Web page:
• After your paper is accepted:
    • Be happy! Typically you have worked app. 1-3 years for this moment, sometimes considerably longer. So it is time for a little party...
    • Place an APA-style citation of your paper on your home-page, marked as "accepted for publication by JournalName" and send also to me
    • Typically, journals do major formatting and some editing. The copy-editor is in charge of this and will send you (a couple of weeks after your paper was accepted) page proofs of the final to-be-published paper. The copy-editor will not warn you beforehand, but will expect you to control and correct the page proofs within 24-48 hours. Your job is to control whether the page proofs correspond to the final, submitted version. You need to do this very carefully, errors cannot be corrected later. Controlling the page proofs involves reading the page proofs from start to end, including figure legends, footnotes, references and controlling on a word-by-word level critical passages (e.g., all data in the results section. Data should, of course, not only be compared to the final, submitted draft but also to the original printouts of your data-analysis programs). Also check the Acknowledgments section again and make sure that all relevant grants and funding agencies are really mentioned. At this stage we are typically not allowed to deviate from the final, submitted version (we could in rare cases, e.g., if you found errors in the results section, but we might have to pay a hefty fee for doing so, because depending on the changes the formatting might have to start all over again). Also, of course, send me a copy of the page proofs and of the corrected page proofs and keep a copy on our file server. The page proofs can already be given to colleagues who want to read the paper.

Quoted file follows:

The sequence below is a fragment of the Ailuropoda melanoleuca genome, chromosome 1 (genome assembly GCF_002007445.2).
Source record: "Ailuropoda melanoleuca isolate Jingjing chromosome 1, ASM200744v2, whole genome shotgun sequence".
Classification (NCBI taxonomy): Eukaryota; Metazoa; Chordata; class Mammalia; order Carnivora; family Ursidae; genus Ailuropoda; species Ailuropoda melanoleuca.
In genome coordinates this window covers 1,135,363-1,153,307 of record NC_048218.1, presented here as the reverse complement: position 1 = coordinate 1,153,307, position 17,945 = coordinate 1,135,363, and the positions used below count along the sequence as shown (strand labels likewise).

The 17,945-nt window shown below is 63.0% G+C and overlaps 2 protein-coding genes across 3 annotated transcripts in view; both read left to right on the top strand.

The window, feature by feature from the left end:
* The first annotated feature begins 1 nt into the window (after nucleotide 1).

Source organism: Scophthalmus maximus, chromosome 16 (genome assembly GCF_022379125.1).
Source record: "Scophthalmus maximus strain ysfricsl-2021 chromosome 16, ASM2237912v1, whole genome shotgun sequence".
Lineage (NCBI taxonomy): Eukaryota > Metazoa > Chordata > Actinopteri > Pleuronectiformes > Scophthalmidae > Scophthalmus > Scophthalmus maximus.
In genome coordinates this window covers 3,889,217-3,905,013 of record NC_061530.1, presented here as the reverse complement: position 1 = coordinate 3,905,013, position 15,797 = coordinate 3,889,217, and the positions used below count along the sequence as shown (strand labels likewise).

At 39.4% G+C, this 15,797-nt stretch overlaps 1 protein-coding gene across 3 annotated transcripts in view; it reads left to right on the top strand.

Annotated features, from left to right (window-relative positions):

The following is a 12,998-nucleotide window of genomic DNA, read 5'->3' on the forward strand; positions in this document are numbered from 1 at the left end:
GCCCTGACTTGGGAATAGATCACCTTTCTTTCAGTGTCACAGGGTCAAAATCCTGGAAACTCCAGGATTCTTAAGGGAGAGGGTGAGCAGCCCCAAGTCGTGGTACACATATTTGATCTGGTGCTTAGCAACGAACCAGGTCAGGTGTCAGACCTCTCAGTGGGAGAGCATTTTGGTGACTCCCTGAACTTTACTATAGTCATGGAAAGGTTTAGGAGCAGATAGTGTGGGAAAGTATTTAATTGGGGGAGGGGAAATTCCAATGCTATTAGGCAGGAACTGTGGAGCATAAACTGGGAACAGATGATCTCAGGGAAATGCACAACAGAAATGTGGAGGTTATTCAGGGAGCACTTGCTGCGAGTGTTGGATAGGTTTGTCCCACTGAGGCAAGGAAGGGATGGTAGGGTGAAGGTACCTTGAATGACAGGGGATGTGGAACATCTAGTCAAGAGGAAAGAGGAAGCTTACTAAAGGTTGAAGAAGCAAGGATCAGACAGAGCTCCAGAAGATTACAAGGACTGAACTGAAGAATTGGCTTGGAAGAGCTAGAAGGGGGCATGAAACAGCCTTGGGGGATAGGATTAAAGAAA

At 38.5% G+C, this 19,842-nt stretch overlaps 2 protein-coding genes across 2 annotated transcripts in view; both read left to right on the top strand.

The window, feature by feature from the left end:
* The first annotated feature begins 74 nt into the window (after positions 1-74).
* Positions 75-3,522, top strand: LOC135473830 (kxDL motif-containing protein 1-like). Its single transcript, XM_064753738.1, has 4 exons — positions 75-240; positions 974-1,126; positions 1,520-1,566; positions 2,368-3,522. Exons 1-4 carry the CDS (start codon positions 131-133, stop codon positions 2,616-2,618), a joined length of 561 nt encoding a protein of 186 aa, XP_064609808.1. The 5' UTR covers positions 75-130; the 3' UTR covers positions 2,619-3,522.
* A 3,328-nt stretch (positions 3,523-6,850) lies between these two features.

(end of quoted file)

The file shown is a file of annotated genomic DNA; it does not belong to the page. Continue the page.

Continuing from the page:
• After the paper is (finally) published you typically get a PDF-file of the final, published version (this is different from the page proofs. E.g. now containing page-numbers). Please send a copy to me and update your home-page to show the full, official citation.
    • Store all relevant data and the manuscript for the rest of your lifetime. See above: "Archiving the data after publication"

Writing reviews